My daughter commented recently that the global pandemic reminds her of all the dystopian scifi books on her bookshelf; a genre all of its own, there are even sections dedicated to it in bookshops.
For my generation, growing up watching TV programmes about World War 2, there are other cultural tropes arising in my mind. Indeed, each nation has its own mythos, giving shape to the crisis.
I’m reminded of “Dads Army”, and the comic farce of unpreparedness for the impending crisis. Then, the phony war before the fighting on the Western Front got started. The latter resonated with the eerie air of unreality in the previous couple of weeks, when no one seemed to truly believe anything was about to happen.
Now we are settling down for the longterm; for several months, maybe even a year, of lockdown. Flatsharers, and families in ‘self-isolation’ because someone displays ‘symptoms’.
Neighbours stand outside their doors, respecting the required ‘social distancing’, sharing concerns, with people they’ve barely communicated with for months.
For much of the world’s population, of course, this is nothing new. We have been shielded by our prosperity, from the ills affecting many other nations.
For them, epidemics are nothing new. For example, the recent Ebola outbreak in Congo. For most westerners, this was a faint item on the TV news, about which they felt little empathy or interest.
But now, the global system, which brought us material plenty, through a planetary network of economic and ecological exploitation, has also given us the Coronavirus. This emergency interrupts what is considered ‘normal’, and reveals our hearts to us. Thankfully, there are positive attempts at communal caring.
For instance, the campaign to drop cards through letter boxes in our block of flats, to offer help to shut-ins and vulnerable individuals.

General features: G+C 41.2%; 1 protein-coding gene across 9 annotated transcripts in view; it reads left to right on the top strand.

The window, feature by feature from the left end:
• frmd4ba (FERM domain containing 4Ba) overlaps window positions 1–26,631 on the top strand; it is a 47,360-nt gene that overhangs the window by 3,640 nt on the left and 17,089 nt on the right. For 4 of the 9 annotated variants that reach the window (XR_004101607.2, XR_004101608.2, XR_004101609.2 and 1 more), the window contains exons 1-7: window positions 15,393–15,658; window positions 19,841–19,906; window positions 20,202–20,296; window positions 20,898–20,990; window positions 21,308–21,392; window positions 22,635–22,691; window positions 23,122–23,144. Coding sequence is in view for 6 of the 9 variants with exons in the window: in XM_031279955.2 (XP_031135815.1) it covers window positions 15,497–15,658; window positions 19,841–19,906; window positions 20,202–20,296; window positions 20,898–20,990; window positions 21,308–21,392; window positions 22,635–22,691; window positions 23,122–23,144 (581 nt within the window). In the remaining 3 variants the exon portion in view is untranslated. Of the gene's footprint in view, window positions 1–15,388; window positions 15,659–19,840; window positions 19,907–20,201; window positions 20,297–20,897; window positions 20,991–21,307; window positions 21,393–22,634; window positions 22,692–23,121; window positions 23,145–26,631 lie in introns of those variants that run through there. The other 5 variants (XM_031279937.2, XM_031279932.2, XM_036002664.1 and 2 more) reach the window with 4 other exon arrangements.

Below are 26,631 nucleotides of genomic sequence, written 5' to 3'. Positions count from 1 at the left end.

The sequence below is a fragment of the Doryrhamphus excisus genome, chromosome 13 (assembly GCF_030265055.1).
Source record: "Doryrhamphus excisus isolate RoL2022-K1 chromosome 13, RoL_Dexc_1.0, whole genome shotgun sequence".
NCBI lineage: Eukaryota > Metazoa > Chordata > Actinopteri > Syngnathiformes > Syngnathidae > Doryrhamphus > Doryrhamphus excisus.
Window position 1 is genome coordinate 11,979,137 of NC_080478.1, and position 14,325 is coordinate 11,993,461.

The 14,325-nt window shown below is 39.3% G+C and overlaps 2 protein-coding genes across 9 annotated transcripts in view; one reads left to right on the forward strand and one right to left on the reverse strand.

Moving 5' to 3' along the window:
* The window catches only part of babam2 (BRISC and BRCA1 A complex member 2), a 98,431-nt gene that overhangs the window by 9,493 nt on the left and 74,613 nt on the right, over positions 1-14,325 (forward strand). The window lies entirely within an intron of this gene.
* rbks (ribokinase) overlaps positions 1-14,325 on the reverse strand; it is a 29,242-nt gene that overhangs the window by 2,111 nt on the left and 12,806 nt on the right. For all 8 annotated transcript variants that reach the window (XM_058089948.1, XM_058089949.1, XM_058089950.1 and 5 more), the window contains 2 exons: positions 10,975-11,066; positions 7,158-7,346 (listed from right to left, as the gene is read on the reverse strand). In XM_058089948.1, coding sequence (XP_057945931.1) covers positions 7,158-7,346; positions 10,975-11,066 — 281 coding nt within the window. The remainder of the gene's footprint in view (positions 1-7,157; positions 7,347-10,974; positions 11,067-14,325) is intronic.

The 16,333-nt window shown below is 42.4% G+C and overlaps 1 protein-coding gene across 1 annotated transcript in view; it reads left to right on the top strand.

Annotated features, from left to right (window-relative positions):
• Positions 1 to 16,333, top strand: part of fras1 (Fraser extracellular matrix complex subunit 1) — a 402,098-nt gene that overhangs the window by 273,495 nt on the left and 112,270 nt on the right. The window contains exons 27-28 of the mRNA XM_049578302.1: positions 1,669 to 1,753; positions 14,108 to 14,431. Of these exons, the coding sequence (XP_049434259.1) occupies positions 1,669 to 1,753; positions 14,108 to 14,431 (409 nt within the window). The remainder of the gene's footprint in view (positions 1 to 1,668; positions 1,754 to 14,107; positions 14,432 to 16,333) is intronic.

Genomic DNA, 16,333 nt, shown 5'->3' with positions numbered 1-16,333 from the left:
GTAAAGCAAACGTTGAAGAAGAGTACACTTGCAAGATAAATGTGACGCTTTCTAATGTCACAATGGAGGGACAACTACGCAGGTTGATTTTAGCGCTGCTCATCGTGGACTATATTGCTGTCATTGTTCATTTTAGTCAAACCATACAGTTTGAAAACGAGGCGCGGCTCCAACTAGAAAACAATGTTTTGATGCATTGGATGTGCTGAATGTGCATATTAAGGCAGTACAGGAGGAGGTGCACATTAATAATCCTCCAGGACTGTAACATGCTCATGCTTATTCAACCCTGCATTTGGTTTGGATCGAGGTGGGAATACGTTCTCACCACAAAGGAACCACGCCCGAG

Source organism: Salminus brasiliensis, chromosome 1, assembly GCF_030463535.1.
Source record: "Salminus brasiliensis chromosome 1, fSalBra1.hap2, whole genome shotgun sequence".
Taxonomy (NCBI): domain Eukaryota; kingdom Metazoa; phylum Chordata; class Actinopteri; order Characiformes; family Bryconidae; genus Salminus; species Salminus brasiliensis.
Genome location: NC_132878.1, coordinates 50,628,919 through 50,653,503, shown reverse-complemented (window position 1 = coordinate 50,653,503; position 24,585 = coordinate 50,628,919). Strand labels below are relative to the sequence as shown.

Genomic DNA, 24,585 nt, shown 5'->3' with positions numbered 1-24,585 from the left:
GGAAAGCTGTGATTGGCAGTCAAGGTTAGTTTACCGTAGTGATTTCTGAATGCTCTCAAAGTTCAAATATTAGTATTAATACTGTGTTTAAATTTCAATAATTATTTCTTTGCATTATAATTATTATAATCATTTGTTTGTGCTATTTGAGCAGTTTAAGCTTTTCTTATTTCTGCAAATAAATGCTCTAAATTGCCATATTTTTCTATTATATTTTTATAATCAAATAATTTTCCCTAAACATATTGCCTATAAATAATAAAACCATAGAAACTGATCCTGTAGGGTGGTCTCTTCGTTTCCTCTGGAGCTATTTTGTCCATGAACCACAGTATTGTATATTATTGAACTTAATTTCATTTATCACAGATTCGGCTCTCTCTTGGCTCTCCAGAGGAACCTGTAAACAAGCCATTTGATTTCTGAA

But there are also, perhaps over whelming, counter-examples. Fear leads to fighting over toilet paper, and selfish panic buying in supermarkets, causing shortages.
Internationally, nations close down borders against immigrants, to protect their own citizens. While President Trump expresses his usual xenophobia, in describing Covid19 as the ‘Chinese Virus.’
Within cities, like London, at the forefront of the trend in the UK, we witness the development perhaps of a new form of society, which sociologists will study for years to come.
The mass individualisation of western society, with increasing numbers of single-person households, the decline of civil society and community organisations, has gone a step further.
As we are being encouraged to ‘self-isolate’, to avoid social gatherings, in pubs, clubs, restaurants, even churches, the isolation and individualism will become more accentuated.
A sci-fi society is being created, where we communicate only via screens, from our self-contained pods.
Although the trigger is contingent, in this virus, the tendency is a longterm drift, of which this is merely the occasion.
And, besides the economic effects, there will also be mental health results. We have been, rightly, worried about physical and sexual abuse.
But there are also effects from a lack of touch, physical or emotional.